If one just squinted the eyes a little and looked at the first row of an estimated half-a-million supporters waiting for BJP's prime ministerial candidate Narendra Modi at Rohini in New Delhi's on Sunday, it wouldn't have been very hard to gauge their feeling — Modi’s image is much larger than
his huge cut-out installed near the media enclosure at the Japanese Park.
Scores of visitors thronged the BJP’s Vikas Rally, where diplomats from a number of foreign missions were also present.
Just as Modi stood up to speak, the bugle started blowing for a really long time, even after he reached the dais.
Hundreds of enthusiastic supporters screamed “Modi, Modi” to hear him make a case for a BJP government at the Centre.
His first words -- 'Bharat Mata ki Jai' – invited a huge cheer by the crowd, so loud that when it didn’t stop for a while, Modi was forced to tell the crowd: “Your enthusiasm has been acknowledged and even the media has registered it by now. So, don’t overdo it.”
The crowd mellows down, but not for long.
While Modi went on firing salvos at the UPA, the overwhelmed supporters seemed uncontrollable. But the leader continued. “No party in Indian history has held such a big rally in Delhi,” he claimed.
“The country's priority should be to vote this (UPA) govt out of power. Each UPA constituent pulls in its own direction and the country is going nowhere.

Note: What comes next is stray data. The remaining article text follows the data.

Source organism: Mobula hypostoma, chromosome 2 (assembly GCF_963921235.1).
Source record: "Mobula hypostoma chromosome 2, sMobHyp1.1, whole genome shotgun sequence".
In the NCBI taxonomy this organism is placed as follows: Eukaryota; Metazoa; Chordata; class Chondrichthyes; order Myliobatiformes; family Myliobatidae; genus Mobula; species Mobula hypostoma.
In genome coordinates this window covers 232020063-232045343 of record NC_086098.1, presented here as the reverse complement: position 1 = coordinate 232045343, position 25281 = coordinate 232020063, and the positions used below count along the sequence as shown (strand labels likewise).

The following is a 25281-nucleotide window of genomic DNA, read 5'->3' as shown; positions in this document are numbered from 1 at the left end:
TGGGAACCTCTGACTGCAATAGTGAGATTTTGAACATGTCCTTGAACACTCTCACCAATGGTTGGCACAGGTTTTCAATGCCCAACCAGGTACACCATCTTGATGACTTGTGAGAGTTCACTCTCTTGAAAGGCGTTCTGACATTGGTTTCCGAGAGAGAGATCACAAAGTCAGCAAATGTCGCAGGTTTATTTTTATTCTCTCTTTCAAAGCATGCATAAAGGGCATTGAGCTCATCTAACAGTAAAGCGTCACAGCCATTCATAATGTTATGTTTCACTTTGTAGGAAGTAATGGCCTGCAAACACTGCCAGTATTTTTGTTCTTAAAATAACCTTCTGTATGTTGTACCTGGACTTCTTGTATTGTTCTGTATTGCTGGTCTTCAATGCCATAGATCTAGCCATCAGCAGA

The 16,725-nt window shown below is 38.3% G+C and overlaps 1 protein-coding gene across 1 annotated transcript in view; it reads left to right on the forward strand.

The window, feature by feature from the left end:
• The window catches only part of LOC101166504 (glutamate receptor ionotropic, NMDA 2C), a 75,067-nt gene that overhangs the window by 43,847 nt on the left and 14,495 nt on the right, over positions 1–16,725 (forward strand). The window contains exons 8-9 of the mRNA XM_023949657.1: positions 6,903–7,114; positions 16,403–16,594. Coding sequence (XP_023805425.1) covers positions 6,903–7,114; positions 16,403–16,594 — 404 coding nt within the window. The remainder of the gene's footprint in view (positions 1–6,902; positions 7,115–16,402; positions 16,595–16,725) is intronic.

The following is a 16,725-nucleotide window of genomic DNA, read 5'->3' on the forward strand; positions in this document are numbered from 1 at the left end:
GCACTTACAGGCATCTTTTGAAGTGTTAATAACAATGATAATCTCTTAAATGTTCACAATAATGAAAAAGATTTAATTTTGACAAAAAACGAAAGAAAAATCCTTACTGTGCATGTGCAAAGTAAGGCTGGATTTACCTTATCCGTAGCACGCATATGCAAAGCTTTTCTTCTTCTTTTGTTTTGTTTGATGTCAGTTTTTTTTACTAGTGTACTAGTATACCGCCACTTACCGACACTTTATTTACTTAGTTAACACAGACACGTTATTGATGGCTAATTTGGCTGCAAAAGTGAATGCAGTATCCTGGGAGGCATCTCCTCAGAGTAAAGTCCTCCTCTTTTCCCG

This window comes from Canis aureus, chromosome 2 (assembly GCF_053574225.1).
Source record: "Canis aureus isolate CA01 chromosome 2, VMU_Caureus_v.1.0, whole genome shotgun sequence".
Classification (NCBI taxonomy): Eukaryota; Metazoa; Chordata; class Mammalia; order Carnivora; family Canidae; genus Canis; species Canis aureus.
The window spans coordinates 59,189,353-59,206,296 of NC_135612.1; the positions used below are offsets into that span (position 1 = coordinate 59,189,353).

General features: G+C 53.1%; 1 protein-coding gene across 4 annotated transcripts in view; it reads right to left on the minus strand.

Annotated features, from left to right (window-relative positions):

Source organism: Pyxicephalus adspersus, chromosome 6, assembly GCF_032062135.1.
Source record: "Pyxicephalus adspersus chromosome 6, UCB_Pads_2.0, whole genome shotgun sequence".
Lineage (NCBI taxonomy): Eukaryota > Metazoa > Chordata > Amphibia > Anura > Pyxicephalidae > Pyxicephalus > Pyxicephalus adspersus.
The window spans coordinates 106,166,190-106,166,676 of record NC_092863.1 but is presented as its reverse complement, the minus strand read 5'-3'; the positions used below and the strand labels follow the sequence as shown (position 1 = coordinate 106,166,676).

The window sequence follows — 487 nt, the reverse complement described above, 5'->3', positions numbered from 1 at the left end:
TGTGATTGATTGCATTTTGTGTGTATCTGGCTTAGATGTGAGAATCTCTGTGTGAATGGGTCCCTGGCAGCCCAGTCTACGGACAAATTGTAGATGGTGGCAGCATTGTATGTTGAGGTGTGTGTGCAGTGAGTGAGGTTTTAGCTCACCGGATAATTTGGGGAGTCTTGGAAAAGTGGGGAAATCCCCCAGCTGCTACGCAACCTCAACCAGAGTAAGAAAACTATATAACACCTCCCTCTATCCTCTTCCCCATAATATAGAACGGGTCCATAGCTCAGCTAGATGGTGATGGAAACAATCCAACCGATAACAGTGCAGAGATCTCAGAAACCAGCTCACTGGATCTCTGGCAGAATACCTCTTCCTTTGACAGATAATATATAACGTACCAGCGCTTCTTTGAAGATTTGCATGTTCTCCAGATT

The Delhi CM has the easiest job. All she does is cut ribbons at inaugurations. She has no responsibilities. Doob maro, doob maro Delhi government.”
After more than half-an-hour tirade against the UPA government, Modi signed off with his trademark vigorous chanting of “Vande Mataram”.
But wait, that was not the end of BJP’s Vikas Rally. As Modi took a bow, the venue was filled by the sounds of an outrageous composition – a male voice crooning “Delhi mein toh CM ki beti bhi mahfooz nahin (even the CM’s daughter is not safe in Delhi).
The valedictory song was just an extension of the mood created by cricketer-turned-BJP MP Navjot Singh Sidhu, who reached out to the crowd with a slew of self-composed couplets, reminding the audience of a famous comedy show on TV where he makes a cameo every weekend.
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